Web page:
Twenty-five students, mostly sophomore engineering majors, spent the spring semester in Madrid, Spain, as part of Lafayette’s faculty-led semester-abroad program. Joshua Smith, assistant professor of mechanical engineering, captained the trip, which was based at Saint Louis University’s Madrid campus.
“It’s a special program,” says Smith. Unlike other semester-abroad programs targeted at engineers, which are usually confined to engineering majors of specific disciplines, the Madrid program is open to students in any of Lafayette’s engineering departments and programs. This is because students take the trip as second-semester sophomores, when their course requirements are still broad enough to be fulfilled with the general engineering science courses offered at Saint Louis University. They spend the semester taking classes like Differential Equations, Dynamics, Strength of Materials, Circuits, and Organic Chemistry, as well as a Values in Science/Technology course.
Of course, that doesn’t mean students miss out on taking Spanish language, literature, and culture courses, as well as classes in economics, art history, and earth science. Not to mention one very popular elective.
“A good number of our students take classes in flamenco and other Spanish styles,” says Smith, “and they actually have an end-of-semester recital where they have to perform.”
“It was hands-down the most fun final I’ve had the pleasure of taking,” says math major Morgan McGuinness ’14 (Pocono Manor, Pa.), who was in the class with seven other Lafayette students. Her favorite part of the semester was experiencing the city.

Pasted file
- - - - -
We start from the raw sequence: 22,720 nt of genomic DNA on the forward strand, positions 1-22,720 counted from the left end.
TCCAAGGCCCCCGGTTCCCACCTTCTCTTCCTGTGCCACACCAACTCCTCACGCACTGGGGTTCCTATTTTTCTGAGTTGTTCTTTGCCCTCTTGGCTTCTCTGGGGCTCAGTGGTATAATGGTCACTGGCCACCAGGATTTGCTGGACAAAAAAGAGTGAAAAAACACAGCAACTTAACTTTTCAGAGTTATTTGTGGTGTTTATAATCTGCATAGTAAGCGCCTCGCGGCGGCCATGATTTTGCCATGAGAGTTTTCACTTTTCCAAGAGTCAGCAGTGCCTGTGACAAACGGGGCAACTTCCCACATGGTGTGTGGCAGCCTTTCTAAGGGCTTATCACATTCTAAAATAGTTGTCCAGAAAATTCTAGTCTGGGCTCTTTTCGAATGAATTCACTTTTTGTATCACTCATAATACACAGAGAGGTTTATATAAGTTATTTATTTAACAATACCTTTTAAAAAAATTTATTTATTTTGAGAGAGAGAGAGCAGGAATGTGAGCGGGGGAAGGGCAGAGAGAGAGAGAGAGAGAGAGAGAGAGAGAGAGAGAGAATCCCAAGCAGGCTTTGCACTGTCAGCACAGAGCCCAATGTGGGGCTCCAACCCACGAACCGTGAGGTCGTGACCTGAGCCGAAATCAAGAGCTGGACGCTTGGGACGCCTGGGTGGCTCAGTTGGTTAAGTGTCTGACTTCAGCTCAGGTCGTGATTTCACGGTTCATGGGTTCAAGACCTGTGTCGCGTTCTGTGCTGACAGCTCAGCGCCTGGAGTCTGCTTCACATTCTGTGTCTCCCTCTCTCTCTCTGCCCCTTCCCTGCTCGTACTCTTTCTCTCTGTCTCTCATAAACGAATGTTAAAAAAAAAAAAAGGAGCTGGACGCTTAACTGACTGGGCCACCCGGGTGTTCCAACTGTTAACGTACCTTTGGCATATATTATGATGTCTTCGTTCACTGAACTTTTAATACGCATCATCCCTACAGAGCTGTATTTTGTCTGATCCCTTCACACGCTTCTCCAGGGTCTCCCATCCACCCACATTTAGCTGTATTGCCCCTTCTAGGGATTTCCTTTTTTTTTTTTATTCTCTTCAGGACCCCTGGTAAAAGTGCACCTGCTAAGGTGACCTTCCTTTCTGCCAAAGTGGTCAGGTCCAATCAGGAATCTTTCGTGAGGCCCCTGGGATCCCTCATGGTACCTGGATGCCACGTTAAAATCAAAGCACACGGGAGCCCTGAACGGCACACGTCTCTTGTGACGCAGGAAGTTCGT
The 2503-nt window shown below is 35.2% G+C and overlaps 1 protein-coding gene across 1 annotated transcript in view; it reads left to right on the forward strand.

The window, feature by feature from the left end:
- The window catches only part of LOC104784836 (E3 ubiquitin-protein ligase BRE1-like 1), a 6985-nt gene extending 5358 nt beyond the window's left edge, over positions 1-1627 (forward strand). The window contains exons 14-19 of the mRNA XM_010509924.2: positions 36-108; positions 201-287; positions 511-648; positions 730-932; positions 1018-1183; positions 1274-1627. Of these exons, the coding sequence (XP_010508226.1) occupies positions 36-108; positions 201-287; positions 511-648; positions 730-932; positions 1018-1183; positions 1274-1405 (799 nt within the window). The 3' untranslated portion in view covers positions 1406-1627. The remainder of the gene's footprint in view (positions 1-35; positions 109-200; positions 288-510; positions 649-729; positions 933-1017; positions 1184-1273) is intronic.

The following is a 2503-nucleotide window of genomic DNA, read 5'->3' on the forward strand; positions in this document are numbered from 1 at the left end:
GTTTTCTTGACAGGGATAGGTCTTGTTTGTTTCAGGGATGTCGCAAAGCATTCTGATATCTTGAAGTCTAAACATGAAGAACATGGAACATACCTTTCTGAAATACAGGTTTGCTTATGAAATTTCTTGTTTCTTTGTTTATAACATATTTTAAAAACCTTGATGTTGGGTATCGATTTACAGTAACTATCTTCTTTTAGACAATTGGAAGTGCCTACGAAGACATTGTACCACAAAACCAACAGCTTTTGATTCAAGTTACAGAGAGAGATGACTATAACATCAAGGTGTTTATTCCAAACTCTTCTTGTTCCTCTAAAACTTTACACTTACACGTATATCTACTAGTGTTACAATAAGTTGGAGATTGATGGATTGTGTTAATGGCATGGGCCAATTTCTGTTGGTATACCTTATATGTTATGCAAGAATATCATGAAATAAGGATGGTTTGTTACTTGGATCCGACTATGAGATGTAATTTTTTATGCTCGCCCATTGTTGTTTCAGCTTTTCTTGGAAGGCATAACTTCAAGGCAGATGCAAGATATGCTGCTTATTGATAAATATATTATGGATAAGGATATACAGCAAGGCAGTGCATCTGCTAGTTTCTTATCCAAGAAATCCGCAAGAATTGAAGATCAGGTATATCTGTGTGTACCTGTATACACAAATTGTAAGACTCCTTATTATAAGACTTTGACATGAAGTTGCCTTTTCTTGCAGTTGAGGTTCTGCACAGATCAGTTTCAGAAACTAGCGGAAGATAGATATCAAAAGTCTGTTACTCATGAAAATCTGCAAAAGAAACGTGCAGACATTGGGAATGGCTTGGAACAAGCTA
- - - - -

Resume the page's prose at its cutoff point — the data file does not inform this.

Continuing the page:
“Being able to go to a gorgeous park, visit the royal palace or the famous Prado museum, have a drink and some Spanish-style tapas with friends, spend the day in the city’s shopping district, or go out salsa dancing anytime I wanted just felt incredible,” she says.
Tyler Fruneaux ’14 (Southborough, Mass.), a chemical engineering major, agrees that the cultural aspects of the trip made it special. All of the students stayed in the homes of Madrid locals, and Fruneaux says his “host mother” treated him like family.
“At the end of the day, she’s basically like your mom,” he says. “She would give us advice about which parks in the city to visit, which museums were nice. She always asked, ‘How was your day?’ and ‘Where’d you go?’ and ‘What’d you do?’”
Staying in someone’s home and having regular conversations in Spanish led to huge strides in Fruneaux’s Spanish-speaking skills. “I can have a conversation with pretty much anyone,” he says.
In addition to experiencing Madrid, the students traveled as a group to France and Morocco. In France, they took tours of the Airbus factory (the world’s largest producer of commercial jetliners), two water treatment facilities, and a newspaper printing press. In Morocco, they spent time meeting with various nonprofit groups.
“That was one of the most amazing things on the entire trip,” says Fruneaux. “We would talk with students and with people living in homes about their lifestyle, politics, religion, pretty much everything. It was just such an eye-opening experience.”
Smith says exposure to other cultures is one of the most important parts of the semester-abroad program, especially for engineers.
“Although the engineering students may not necessarily go out and work on international projects themselves or work in a foreign country, many of them are working for companies that do have international exposure, contracts, and clients,” he says. “I think it’s important that they see that not every culture pursues technological solutions in the same manner as we do in the United States.”